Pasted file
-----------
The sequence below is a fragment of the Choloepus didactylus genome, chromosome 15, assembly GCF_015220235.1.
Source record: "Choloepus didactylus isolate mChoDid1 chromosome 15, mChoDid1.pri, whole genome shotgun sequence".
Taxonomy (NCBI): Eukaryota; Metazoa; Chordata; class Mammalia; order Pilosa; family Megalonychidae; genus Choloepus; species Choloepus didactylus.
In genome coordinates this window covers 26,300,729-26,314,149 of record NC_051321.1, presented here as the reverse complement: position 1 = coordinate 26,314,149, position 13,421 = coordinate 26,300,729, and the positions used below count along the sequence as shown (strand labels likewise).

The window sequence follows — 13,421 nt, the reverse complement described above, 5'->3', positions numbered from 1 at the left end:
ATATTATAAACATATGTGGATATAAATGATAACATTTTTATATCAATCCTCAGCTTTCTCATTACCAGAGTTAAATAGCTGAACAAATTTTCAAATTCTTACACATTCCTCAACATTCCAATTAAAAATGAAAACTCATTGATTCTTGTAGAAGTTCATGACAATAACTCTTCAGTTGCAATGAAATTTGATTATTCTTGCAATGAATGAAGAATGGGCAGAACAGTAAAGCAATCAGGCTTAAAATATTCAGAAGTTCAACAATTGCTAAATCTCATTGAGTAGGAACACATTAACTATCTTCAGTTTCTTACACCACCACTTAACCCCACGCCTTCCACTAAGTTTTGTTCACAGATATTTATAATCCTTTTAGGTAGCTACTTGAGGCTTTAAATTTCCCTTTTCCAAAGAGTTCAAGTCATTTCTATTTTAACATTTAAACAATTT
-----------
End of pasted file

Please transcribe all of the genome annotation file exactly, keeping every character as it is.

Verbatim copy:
The sequence below is a fragment of the Choloepus didactylus genome, chromosome 15, assembly GCF_015220235.1.
Source record: "Choloepus didactylus isolate mChoDid1 chromosome 15, mChoDid1.pri, whole genome shotgun sequence".
Taxonomy (NCBI): Eukaryota; Metazoa; Chordata; class Mammalia; order Pilosa; family Megalonychidae; genus Choloepus; species Choloepus didactylus.
In genome coordinates this window covers 26,300,729-26,314,149 of record NC_051321.1, presented here as the reverse complement: position 1 = coordinate 26,314,149, position 13,421 = coordinate 26,300,729, and the positions used below count along the sequence as shown (strand labels likewise).

The window sequence follows — 13,421 nt, the reverse complement described above, 5'->3', positions numbered from 1 at the left end:
ATATTATAAACATATGTGGATATAAATGATAACATTTTTATATCAATCCTCAGCTTTCTCATTACCAGAGTTAAATAGCTGAACAAATTTTCAAATTCTTACACATTCCTCAACATTCCAATTAAAAATGAAAACTCATTGATTCTTGTAGAAGTTCATGACAATAACTCTTCAGTTGCAATGAAATTTGATTATTCTTGCAATGAATGAAGAATGGGCAGAACAGTAAAGCAATCAGGCTTAAAATATTCAGAAGTTCAACAATTGCTAAATCTCATTGAGTAGGAACACATTAACTATCTTCAGTTTCTTACACCACCACTTAACCCCACGCCTTCCACTAAGTTTTGTTCACAGATATTTATAATCCTTTTAGGTAGCTACTTGAGGCTTTAAATTTCCCTTTTCCAAAGAGTTCAAGTCATTTCTATTTTAACATTTAAACAATTT